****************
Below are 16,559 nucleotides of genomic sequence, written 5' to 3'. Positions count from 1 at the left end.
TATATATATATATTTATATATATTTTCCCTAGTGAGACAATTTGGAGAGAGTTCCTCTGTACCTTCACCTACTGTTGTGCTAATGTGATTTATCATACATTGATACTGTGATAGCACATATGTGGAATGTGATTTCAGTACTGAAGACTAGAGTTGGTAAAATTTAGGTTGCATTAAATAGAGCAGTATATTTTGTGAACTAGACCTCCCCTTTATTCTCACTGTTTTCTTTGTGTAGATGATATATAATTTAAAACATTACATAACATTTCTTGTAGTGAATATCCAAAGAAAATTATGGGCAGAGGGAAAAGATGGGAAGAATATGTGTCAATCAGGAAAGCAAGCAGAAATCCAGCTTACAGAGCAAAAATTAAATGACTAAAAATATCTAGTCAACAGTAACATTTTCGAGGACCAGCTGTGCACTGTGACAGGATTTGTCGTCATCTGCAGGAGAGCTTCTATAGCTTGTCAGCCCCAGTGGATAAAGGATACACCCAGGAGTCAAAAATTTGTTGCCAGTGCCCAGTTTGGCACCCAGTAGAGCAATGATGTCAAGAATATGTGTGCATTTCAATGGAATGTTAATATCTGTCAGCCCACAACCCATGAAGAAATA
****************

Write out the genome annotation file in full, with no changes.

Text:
Below are 16,559 nucleotides of genomic sequence, written 5' to 3'. Positions count from 1 at the left end.
TATATATATATATTTATATATATTTTCCCTAGTGAGACAATTTGGAGAGAGTTCCTCTGTACCTTCACCTACTGTTGTGCTAATGTGATTTATCATACATTGATACTGTGATAGCACATATGTGGAATGTGATTTCAGTACTGAAGACTAGAGTTGGTAAAATTTAGGTTGCATTAAATAGAGCAGTATATTTTGTGAACTAGACCTCCCCTTTATTCTCACTGTTTTCTTTGTGTAGATGATATATAATTTAAAACATTACATAACATTTCTTGTAGTGAATATCCAAAGAAAATTATGGGCAGAGGGAAAAGATGGGAAGAATATGTGTCAATCAGGAAAGCAAGCAGAAATCCAGCTTACAGAGCAAAAATTAAATGACTAAAAATATCTAGTCAACAGTAACATTTTCGAGGACCAGCTGTGCACTGTGACAGGATTTGTCGTCATCTGCAGGAGAGCTTCTATAGCTTGTCAGCCCCAGTGGATAAAGGATACACCCAGGAGTCAAAAATTTGTTGCCAGTGCCCAGTTTGGCACCCAGTAGAGCAATGATGTCAAGAATATGTGTGCATTTCAATGGAATGTTAATATCTGTCAGCCCACAACCCATGAAGAAATA